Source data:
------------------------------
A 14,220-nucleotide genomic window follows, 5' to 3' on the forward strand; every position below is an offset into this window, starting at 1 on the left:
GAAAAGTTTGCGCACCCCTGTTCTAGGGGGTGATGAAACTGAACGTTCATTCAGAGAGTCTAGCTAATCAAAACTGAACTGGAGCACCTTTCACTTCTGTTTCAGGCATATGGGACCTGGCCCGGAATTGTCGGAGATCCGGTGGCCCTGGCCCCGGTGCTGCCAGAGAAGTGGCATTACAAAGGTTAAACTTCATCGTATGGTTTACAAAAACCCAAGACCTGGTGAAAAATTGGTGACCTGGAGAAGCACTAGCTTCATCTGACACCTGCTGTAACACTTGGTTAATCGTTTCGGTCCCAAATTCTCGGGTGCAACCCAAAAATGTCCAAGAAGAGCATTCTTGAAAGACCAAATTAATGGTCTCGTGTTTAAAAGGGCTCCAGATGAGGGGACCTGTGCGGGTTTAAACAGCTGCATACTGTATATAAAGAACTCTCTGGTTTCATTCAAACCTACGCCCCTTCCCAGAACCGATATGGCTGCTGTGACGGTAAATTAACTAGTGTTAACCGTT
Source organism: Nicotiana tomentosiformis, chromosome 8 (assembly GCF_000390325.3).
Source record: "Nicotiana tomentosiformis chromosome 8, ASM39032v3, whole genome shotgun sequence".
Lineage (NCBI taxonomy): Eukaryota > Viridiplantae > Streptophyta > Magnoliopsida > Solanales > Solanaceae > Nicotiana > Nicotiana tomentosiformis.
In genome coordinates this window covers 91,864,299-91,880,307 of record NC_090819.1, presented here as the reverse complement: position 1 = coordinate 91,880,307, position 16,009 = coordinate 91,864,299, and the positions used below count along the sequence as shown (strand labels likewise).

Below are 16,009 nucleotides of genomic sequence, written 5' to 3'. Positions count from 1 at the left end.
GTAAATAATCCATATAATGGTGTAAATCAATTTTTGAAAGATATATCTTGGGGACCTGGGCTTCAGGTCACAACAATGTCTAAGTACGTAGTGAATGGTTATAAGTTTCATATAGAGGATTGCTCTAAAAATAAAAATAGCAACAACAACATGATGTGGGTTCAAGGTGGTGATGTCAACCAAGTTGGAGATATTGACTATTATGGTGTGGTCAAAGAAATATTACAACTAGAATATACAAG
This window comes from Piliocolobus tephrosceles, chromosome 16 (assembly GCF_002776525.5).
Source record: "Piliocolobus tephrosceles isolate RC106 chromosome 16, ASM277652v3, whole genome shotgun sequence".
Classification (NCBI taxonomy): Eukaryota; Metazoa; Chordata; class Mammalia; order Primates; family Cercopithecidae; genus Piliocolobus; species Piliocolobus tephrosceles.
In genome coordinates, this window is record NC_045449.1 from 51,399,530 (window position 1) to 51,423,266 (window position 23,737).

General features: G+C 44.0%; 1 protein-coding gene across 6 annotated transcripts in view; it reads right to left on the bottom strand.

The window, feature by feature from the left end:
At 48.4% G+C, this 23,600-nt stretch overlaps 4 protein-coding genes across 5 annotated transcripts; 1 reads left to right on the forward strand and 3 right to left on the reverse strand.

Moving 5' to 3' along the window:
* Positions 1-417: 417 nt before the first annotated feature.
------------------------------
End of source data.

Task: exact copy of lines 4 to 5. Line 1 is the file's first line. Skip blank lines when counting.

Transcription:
Source record: "Nicotiana tomentosiformis chromosome 8, ASM39032v3, whole genome shotgun sequence".
Lineage (NCBI taxonomy): Eukaryota > Viridiplantae > Streptophyta > Magnoliopsida > Solanales > Solanaceae > Nicotiana > Nicotiana tomentosiformis.